Thursday, the GOP-dominated Joint Finance Committee voted on the DNR's budget. Emotions flared and sparks flew, but in the end, the measure to restructure the DNR passed 12 to 4.

While Democrats urged folding in more funding to protect the environment, they really dug in their heels when it came to plans to reorganize the agency.

In recent years, the department has gone through a number of significant changes.  For example - in 2015, some 60 scientists worked in the DNR’s central science services bureau. Today 15 remain.

Jessica Grow, School of Freshwater Sciences

The dangerous blue-green algae in Milwaukee's Veterans Park lagoon continues to pose a risk to human and animal health. Last weekend, organizers of a dragon boat festival moved the event elsewhere because of toxins created by the algae. And this coming weekend, water skiers had planned to compete in a two-day competition.

The water ski event was canceled Wednesday, due to the water's condition.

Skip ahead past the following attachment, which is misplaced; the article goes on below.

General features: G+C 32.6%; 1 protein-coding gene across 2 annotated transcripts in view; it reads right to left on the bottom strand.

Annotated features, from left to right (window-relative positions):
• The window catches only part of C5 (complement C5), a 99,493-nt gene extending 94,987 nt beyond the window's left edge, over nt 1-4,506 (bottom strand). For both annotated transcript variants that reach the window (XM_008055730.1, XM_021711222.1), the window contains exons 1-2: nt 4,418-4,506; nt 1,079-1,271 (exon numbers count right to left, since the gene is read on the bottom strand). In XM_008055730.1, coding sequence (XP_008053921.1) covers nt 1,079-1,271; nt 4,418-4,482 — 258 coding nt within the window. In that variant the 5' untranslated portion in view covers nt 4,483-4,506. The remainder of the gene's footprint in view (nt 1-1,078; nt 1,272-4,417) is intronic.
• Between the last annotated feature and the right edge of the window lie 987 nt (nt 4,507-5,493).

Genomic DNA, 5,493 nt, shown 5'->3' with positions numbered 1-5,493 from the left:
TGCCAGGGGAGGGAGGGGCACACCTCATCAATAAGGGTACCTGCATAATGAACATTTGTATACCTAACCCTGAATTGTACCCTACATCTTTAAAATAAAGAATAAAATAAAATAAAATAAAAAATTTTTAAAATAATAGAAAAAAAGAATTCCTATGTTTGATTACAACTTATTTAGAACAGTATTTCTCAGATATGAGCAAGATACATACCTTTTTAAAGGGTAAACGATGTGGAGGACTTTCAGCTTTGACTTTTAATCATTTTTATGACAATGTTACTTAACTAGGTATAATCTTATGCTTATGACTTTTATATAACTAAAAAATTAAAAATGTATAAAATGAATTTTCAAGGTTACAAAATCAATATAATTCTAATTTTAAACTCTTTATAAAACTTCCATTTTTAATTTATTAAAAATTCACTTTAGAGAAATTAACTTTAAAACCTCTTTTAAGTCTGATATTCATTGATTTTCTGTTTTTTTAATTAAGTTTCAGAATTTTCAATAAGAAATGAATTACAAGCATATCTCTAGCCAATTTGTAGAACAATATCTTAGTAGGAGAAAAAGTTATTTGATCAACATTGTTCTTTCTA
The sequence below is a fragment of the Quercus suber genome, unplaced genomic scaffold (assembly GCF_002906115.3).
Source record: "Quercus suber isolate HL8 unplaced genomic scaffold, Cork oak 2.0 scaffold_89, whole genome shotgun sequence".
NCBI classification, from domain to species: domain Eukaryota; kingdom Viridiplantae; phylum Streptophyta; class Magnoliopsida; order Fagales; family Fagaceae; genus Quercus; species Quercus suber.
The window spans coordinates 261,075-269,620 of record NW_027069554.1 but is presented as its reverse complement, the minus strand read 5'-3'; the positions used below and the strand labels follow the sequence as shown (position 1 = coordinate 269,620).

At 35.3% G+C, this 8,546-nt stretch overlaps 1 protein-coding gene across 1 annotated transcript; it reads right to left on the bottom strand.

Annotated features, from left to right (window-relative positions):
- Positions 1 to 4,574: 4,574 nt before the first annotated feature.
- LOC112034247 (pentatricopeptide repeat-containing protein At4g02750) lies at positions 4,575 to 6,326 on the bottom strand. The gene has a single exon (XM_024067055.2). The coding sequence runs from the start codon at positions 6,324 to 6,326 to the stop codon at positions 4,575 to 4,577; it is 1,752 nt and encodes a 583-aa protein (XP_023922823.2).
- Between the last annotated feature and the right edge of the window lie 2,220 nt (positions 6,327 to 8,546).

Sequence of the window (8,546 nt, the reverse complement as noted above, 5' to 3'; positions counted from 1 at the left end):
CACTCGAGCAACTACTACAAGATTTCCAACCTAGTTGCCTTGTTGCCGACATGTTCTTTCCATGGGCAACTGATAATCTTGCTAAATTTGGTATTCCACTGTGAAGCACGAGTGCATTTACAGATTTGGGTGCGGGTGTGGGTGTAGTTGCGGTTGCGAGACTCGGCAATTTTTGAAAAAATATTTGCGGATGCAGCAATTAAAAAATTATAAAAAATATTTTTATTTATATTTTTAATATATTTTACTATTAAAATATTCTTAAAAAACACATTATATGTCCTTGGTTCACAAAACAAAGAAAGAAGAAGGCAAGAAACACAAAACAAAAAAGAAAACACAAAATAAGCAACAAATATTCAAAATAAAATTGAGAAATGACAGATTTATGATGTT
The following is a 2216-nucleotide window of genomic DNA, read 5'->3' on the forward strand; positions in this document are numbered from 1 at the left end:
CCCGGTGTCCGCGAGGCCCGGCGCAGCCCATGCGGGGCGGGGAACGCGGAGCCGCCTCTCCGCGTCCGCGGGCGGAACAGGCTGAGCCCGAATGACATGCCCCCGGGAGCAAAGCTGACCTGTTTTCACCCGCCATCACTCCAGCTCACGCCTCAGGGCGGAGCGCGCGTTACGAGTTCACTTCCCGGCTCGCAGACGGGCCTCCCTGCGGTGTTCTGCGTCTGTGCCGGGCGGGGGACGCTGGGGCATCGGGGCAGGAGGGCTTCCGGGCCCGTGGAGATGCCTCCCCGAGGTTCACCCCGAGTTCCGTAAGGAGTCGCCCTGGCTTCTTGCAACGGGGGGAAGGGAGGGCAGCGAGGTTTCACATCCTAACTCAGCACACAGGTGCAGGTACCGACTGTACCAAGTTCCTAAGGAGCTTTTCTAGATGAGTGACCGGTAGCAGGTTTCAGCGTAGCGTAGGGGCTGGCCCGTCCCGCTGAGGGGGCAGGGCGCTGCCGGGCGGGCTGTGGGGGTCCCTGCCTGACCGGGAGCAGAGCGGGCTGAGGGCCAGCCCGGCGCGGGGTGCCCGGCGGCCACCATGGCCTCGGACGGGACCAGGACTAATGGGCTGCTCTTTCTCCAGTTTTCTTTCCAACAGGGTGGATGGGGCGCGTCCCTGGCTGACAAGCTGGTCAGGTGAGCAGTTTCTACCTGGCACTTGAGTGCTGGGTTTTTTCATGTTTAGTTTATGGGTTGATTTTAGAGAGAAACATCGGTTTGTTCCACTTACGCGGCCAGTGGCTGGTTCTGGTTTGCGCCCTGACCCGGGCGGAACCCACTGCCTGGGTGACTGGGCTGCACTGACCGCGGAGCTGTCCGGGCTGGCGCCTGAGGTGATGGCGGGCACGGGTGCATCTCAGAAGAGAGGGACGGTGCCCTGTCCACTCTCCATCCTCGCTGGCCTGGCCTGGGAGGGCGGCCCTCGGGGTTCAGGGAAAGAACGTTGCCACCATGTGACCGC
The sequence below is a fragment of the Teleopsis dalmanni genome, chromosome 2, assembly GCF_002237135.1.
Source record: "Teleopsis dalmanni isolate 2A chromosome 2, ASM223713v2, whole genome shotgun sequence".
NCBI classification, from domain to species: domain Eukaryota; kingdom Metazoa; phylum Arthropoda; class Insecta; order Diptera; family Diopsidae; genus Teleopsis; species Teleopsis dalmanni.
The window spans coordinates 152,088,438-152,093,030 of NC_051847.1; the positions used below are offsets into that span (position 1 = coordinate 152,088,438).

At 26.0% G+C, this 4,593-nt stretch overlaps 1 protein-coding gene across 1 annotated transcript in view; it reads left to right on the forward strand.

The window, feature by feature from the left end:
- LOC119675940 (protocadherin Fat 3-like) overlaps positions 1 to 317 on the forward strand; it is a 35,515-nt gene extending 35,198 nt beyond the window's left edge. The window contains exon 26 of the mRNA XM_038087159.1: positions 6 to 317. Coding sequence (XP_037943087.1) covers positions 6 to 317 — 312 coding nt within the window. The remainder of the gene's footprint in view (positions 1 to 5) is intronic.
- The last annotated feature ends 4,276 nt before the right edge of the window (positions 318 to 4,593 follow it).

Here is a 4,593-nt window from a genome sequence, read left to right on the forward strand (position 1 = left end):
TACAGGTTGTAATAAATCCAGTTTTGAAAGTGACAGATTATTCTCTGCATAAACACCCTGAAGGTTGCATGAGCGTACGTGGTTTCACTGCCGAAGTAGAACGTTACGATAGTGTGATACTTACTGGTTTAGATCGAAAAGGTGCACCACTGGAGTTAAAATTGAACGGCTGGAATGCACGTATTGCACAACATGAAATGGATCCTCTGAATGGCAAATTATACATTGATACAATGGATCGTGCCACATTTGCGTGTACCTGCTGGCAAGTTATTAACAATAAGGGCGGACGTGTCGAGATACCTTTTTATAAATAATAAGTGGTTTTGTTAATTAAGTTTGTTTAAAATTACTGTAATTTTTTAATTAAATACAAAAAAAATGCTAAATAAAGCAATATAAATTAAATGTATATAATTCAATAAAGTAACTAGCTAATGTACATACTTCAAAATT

alumroot

Foxconn’s plans to build a huge LCD screen manufacturing facility in southeastern Wisconsin are another step closer to reality. On Monday, an Assembly committee voted in favor of a $3 billion tax incentives package to lure the company here.

Gov. Walker and fellow Republicans are pushing for the deal. Democrats on the committee pushed for nearly two dozen amendments in an effort to soften the burden on taxpayers. But, all of them failed.

Root-Pike WIN

The State Assembly Committee on Jobs and the Economy will vote Monday afternoon whether to give Foxconn $3 billion in incentives.

Supporters say the huge factory would result in thousands of jobs and a significant boost to the state’s economy. Critics say the bill comes at too high a price - in terms of dollars and its environmental impacts.

Susan Bence / Milwaukee Public Radio

After a decade leading Milwaukee's All Peoples Church, Pastor Steve Jerbi left for a post in California. In his parting sermon, he told his congregation: “When I think about the ministry we have done together, it has been a ministry of providence.”